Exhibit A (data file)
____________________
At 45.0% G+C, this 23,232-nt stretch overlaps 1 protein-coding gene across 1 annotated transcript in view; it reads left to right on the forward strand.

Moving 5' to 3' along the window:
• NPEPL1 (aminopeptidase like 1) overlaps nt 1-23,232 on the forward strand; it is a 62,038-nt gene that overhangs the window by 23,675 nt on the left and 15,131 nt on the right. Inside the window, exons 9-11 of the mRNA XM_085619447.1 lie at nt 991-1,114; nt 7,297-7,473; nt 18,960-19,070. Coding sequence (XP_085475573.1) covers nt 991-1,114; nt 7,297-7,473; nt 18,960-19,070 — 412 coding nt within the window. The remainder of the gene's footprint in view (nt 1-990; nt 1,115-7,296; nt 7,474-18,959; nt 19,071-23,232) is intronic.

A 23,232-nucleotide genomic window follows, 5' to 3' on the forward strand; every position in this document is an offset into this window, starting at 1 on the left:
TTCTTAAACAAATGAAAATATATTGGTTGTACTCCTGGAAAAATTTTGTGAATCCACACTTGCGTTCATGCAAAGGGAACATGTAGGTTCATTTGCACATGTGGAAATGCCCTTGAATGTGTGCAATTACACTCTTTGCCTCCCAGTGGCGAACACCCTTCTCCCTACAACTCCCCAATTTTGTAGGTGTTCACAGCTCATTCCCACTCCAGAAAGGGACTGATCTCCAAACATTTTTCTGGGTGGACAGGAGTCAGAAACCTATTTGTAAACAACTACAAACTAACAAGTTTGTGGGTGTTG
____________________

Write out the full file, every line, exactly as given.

At 45.0% G+C, this 23,232-nt stretch overlaps 1 protein-coding gene across 1 annotated transcript in view; it reads left to right on the forward strand.

Moving 5' to 3' along the window:
• NPEPL1 (aminopeptidase like 1) overlaps nt 1-23,232 on the forward strand; it is a 62,038-nt gene that overhangs the window by 23,675 nt on the left and 15,131 nt on the right. Inside the window, exons 9-11 of the mRNA XM_085619447.1 lie at nt 991-1,114; nt 7,297-7,473; nt 18,960-19,070. Coding sequence (XP_085475573.1) covers nt 991-1,114; nt 7,297-7,473; nt 18,960-19,070 — 412 coding nt within the window. The remainder of the gene's footprint in view (nt 1-990; nt 1,115-7,296; nt 7,474-18,959; nt 19,071-23,232) is intronic.

A 23,232-nucleotide genomic window follows, 5' to 3' on the forward strand; every position in this document is an offset into this window, starting at 1 on the left:
TTCTTAAACAAATGAAAATATATTGGTTGTACTCCTGGAAAAATTTTGTGAATCCACACTTGCGTTCATGCAAAGGGAACATGTAGGTTCATTTGCACATGTGGAAATGCCCTTGAATGTGTGCAATTACACTCTTTGCCTCCCAGTGGCGAACACCCTTCTCCCTACAACTCCCCAATTTTGTAGGTGTTCACAGCTCATTCCCACTCCAGAAAGGGACTGATCTCCAAACATTTTTCTGGGTGGACAGGAGTCAGAAACCTATTTGTAAACAACTACAAACTAACAAGTTTGTGGGTGTTG